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A Place Called Eden

A multitalented Mississippi native designs a midcentury modern house just outside Oxford.

When Celia and Frank Wood moved into their newly built home Dec. 15, 2019, they had stories to tell of their construction experience. During the journey, several incidents — including having to pour the foundation twice — slowed progress and sometimes fostered frustration. The end result, however, has made it all worthwhile.


The midcentury modern-style house is in Lafayette County, with an Abbeville mailing address. The Woods are both Mississippi natives: She’s from Greenville; he’s from Jackson. But after owning and operating Camp Windhover, a fine and performing arts camp for kids, from 2002 until 2014 in Copiah County, the couple made a westward move to Los Angeles, where their three grown children had migrated.


They bought a house in the Hollywood Hills in 2013, but when they decided to return to Mississippi in 2019, they rented an apartment in Oxford to call home until the new house became a reality.


If there was an unanswered question in the planning of the soon-to-built house, it was “where?.” Celia wanted to live in Oxford; her husband preferred outside of Oxford.


“Celia said as long as it was no more than 20 minutes from Oxford, she would do it,” Frank said. When he found 57 acres he loved that included 40 acres in woods, 10 in pastures/fields and seven acres in a lake, he clocked the drive to the property from the city.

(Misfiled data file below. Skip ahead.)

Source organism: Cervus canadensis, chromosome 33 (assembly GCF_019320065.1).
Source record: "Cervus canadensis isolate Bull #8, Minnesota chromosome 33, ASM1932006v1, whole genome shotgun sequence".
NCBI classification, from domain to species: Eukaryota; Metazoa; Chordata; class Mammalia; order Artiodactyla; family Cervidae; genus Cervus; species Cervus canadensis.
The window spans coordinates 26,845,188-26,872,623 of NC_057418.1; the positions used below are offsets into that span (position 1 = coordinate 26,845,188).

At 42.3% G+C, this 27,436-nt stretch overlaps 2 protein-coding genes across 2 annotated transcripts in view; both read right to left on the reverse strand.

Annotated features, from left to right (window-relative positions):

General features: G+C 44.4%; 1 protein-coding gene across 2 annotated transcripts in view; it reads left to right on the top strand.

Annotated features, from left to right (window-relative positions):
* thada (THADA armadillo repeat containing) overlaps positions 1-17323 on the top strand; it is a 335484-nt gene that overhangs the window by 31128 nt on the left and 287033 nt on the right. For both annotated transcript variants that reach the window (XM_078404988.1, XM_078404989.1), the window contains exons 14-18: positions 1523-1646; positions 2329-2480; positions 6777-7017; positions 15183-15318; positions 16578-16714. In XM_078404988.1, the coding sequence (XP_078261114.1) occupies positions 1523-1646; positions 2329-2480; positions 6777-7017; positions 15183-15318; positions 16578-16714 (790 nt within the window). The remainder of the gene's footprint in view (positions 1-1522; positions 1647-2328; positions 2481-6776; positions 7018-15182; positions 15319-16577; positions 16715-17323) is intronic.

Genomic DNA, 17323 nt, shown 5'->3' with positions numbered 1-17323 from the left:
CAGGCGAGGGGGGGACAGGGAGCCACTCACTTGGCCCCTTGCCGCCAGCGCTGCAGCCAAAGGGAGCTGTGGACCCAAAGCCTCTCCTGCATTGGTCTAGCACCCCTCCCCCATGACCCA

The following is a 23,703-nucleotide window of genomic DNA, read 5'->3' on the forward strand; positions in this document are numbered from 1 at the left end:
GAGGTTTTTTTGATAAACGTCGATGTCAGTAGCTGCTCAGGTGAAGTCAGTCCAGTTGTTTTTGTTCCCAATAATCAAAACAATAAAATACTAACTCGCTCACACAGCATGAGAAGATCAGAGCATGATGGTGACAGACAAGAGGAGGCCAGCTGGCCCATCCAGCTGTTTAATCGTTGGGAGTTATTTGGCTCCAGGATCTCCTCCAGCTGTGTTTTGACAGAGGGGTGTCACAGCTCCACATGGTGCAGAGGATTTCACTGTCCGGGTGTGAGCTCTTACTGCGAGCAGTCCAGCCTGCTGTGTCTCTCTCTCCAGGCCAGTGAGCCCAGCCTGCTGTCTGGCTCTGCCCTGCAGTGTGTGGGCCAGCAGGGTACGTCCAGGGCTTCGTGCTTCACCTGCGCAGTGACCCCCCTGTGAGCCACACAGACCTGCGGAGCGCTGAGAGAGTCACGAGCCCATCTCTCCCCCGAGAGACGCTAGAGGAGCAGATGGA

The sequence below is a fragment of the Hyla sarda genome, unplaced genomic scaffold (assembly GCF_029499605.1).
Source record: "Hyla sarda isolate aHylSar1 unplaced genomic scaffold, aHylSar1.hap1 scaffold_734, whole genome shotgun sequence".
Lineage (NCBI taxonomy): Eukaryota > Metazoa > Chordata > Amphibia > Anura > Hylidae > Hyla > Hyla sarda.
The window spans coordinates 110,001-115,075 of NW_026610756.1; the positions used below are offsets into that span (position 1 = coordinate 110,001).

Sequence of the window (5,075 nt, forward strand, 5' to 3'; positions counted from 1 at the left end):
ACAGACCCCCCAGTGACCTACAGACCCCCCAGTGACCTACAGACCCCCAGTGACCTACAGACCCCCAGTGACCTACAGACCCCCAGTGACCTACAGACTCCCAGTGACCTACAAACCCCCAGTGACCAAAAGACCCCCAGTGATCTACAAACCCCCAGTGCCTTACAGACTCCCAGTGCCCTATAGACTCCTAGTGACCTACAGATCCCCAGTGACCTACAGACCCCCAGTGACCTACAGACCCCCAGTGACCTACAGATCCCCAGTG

“It was exactly 20 minutes,” he said.


It’s called Eden, this lake- and tree-laden green space that provides the earthen foundation for the Woods’ cypress house. (It’s also the name of a musical Frank wrote with his friend David Womack. “Eden” was the winner of the Eudora Welty New Plays Series and was produced at New Stage in 1992.)


One of the first things done was some landscaping on the property.


“We marked the trees we wanted to keep,” Frank said. “We built a floating dock on the lake, and I cut trails through the woods. There’s about a 30-minute walk on the cleared trails.”


The acreage backs up to the Holly Springs National Forest.

Let the Building Begin


The house to be built was designed by Frank, a retired lawyer who’d spent two years in medical school and one year in architecture school.


“I’m sure it’s a little presumptuous to design your own house if you’re not an architect,” Frank said. “But I knew what we wanted; I just can’t draw perspective. Thankfully, Edye Conkerton, an architect in Taylor, took my design and did what needed to be done so it could be followed by builders.”


And it wasn’t his first foray into architectural design. He’d had practice when he designed 19 buildings that made up Camp Windhover, including the lodge, which he considered a good trial run.


Frank’s affection for the work of American architect Frank Lloyd Wright proved a great influence on Wood’s design — from the contemporary lighting fixtures in the dining area and kitchen to the modern touches in furnishings.